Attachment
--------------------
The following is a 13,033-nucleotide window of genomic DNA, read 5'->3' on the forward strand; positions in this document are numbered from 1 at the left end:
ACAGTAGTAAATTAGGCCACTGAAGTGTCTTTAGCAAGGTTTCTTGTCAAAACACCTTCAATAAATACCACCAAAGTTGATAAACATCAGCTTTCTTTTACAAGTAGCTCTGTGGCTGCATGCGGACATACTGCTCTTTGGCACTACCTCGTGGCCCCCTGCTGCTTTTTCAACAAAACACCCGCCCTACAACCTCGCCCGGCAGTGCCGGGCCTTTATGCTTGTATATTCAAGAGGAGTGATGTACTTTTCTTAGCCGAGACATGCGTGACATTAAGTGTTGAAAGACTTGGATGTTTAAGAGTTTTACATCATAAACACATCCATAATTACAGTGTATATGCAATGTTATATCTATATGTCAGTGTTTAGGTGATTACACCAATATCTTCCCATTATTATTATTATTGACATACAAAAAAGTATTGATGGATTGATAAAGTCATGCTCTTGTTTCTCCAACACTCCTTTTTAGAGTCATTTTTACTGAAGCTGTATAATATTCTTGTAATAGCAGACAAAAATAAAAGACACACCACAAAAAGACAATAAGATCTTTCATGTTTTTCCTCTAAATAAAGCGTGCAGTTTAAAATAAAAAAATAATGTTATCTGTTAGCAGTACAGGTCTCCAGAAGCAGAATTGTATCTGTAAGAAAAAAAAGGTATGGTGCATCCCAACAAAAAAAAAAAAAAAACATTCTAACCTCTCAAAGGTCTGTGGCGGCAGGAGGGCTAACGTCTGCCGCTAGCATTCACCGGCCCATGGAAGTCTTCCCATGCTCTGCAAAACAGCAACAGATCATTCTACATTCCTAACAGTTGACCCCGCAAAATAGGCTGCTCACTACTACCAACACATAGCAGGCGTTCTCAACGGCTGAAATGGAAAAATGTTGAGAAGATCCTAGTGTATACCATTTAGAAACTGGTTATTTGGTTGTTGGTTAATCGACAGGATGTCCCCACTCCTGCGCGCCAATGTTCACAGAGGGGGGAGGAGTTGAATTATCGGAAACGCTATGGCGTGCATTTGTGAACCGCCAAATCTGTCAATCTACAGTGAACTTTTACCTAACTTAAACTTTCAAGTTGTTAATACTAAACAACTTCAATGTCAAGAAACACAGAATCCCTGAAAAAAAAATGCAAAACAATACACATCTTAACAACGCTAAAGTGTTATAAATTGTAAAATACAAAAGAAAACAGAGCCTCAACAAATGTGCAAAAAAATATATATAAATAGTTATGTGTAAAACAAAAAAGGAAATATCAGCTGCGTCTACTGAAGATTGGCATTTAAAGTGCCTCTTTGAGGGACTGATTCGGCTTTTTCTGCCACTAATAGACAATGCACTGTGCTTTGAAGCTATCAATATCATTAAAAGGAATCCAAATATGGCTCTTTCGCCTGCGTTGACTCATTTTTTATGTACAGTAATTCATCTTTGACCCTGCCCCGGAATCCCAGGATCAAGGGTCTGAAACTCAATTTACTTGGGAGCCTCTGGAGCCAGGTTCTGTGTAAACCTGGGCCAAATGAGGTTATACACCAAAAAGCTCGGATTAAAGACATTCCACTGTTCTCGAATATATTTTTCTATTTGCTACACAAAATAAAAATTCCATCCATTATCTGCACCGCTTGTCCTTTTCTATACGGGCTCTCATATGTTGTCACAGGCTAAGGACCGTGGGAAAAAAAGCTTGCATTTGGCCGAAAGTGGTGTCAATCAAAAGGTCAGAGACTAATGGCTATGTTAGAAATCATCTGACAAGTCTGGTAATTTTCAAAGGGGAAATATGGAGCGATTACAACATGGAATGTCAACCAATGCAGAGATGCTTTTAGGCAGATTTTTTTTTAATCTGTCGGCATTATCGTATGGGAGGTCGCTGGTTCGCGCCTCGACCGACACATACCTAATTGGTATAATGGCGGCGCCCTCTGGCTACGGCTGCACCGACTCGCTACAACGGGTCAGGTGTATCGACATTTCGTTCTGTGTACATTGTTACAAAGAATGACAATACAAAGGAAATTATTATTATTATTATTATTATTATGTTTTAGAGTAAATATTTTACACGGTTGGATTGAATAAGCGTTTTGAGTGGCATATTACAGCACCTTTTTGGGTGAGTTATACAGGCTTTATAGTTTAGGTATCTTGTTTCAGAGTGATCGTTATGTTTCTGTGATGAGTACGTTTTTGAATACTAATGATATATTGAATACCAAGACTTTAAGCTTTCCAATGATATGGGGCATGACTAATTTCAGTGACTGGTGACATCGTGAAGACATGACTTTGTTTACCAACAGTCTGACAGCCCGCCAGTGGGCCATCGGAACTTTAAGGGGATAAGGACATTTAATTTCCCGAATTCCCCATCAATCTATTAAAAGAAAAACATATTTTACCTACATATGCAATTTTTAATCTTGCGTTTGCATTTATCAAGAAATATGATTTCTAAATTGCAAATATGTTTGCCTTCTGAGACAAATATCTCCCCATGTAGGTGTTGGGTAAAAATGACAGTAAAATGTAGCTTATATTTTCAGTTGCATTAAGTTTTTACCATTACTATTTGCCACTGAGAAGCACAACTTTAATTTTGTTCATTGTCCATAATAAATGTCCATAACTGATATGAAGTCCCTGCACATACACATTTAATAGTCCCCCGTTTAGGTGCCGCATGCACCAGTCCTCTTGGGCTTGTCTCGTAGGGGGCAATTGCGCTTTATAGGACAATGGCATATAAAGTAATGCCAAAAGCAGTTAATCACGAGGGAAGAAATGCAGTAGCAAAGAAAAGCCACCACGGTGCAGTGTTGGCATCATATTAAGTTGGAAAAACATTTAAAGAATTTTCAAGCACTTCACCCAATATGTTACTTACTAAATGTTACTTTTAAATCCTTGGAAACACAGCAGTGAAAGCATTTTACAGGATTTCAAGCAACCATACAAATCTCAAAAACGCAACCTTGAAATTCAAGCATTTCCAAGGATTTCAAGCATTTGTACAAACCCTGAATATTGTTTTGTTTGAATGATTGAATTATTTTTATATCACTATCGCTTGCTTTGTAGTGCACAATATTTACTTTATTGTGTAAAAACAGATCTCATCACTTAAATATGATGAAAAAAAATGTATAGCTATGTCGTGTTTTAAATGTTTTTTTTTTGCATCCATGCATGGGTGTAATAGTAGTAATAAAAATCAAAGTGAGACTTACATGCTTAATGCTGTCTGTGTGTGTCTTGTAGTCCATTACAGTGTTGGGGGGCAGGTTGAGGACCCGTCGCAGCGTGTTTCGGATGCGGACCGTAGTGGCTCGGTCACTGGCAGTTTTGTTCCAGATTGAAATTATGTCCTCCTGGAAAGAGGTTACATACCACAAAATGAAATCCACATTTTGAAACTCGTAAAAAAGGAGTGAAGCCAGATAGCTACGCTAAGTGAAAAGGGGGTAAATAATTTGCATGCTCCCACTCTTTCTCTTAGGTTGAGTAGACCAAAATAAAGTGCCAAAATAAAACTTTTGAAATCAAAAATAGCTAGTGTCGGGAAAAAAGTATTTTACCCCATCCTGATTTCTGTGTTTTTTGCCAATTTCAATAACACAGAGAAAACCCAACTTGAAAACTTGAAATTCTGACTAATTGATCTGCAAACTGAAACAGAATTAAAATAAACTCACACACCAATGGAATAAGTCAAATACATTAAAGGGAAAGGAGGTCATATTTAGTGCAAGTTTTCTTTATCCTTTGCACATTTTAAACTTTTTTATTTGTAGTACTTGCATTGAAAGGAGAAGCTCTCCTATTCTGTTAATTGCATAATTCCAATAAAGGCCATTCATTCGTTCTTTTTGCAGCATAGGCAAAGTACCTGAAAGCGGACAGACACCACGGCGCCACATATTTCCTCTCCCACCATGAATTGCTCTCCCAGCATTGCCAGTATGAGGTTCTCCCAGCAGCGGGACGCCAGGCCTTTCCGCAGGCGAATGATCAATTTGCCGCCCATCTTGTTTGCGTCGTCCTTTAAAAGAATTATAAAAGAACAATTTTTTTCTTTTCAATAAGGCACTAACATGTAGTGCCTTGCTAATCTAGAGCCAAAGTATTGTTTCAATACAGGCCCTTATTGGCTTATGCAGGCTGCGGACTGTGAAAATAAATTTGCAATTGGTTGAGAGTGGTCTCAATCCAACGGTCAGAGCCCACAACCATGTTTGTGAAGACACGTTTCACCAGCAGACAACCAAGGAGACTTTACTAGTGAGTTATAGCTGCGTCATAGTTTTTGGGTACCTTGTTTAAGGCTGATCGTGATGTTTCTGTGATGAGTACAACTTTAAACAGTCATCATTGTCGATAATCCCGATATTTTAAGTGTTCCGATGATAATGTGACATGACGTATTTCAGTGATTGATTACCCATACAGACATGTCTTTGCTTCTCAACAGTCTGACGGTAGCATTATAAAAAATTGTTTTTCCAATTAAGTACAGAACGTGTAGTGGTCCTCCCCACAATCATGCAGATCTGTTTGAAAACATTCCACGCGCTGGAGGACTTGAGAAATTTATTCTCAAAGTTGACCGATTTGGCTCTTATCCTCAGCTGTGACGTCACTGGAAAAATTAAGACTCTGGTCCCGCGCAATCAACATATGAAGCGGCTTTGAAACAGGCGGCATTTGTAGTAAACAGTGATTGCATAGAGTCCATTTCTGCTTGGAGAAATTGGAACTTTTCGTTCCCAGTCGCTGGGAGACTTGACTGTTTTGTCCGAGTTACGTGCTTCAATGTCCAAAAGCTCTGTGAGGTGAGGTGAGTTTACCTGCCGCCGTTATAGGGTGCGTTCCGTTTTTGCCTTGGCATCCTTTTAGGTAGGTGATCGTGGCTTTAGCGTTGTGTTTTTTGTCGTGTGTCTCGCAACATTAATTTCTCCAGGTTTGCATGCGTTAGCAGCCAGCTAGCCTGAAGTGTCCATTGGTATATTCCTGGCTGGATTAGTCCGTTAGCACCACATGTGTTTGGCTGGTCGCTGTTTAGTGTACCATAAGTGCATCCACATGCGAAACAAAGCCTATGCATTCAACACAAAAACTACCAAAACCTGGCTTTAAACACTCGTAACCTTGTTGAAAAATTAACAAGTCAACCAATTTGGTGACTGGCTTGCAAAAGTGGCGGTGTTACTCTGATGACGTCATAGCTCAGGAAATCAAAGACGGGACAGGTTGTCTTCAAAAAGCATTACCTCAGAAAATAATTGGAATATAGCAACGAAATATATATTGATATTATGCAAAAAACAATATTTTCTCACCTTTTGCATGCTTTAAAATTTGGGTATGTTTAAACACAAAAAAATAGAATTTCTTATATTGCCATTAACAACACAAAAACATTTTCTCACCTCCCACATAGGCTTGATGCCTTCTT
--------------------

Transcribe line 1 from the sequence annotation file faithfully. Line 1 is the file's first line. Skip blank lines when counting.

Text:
The following is a 13,033-nucleotide window of genomic DNA, read 5'->3' on the forward strand; positions in this document are numbered from 1 at the left end: